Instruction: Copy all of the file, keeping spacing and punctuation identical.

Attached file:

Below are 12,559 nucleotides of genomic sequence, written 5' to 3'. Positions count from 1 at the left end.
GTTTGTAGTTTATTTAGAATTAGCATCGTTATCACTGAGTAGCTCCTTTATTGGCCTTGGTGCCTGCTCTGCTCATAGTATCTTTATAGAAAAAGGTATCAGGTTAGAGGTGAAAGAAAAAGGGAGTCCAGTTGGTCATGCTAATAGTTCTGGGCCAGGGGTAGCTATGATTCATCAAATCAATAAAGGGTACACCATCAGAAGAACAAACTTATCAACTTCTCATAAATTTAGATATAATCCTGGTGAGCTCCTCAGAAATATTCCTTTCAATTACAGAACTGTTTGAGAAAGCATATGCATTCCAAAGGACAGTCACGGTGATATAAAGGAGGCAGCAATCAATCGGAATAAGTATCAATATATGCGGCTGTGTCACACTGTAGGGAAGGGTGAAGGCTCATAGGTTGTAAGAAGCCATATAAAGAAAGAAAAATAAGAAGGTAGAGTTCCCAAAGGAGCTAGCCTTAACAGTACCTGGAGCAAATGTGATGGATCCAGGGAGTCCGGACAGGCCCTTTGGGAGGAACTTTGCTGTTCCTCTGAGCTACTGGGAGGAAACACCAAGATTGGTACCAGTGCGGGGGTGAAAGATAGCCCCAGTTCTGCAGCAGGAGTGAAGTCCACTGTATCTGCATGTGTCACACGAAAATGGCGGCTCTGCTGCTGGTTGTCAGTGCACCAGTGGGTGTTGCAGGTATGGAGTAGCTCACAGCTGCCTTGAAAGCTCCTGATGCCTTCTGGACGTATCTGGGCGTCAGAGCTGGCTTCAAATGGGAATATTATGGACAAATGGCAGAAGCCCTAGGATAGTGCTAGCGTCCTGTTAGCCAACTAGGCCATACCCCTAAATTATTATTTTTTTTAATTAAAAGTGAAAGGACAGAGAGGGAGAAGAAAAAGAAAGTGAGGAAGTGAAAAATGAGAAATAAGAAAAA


Below are 12,559 nucleotides of genomic sequence, written 5' to 3'. Positions count from 1 at the left end.
GTTTGTAGTTTATTTAGAATTAGCATCGTTATCACTGAGTAGCTCCTTTATTGGCCTTGGTGCCTGCTCTGCTCATAGTATCTTTATAGAAAAAGGTATCAGGTTAGAGGTGAAAGAAAAAGGGAGTCCAGTTGGTCATGCTAATAGTTCTGGGCCAGGGGTAGCTATGATTCATCAAATCAATAAAGGGTACACCATCAGAAGAACAAACTTATCAACTTCTCATAAATTTAGATATAATCCTGGTGAGCTCCTCAGAAATATTCCTTTCAATTACAGAACTGTTTGAGAAAGCATATGCATTCCAAAGGACAGTCACGGTGATATAAAGGAGGCAGCAATCAATCGGAATAAGTATCAATATATGCGGCTGTGTCACACTGTAGGGAAGGGTGAAGGCTCATAGGTTGTAAGAAGCCATATAAAGAAAGAAAAATAAGAAGGTAGAGTTCCCAAAGGAGCTAGCCTTAACAGTACCTGGAGCAAATGTGATGGATCCAGGGAGTCCGGACAGGCCCTTTGGGAGGAACTTTGCTGTTCCTCTGAGCTACTGGGAGGAAACACCAAGATTGGTACCAGTGCGGGGGTGAAAGATAGCCCCAGTTCTGCAGCAGGAGTGAAGTCCACTGTATCTGCATGTGTCACACGAAAATGGCGGCTCTGCTGCTGGTTGTCAGTGCACCAGTGGGTGTTGCAGGTATGGAGTAGCTCACAGCTGCCTTGAAAGCTCCTGATGCCTTCTGGACGTATCTGGGCGTCAGAGCTGGCTTCAAATGGGAATATTATGGACAAATGGCAGAAGCCCTAGGATAGTGCTAGCGTCCTGTTAGCCAACTAGGCCATACCCCTAAATTATTATTTTTTTTAATTAAAAGTGAAAGGACAGAGAGGGAGAAGAAAAAGAAAGTGAGGAAGTGAAAAATGAGAAATAAGAAAAA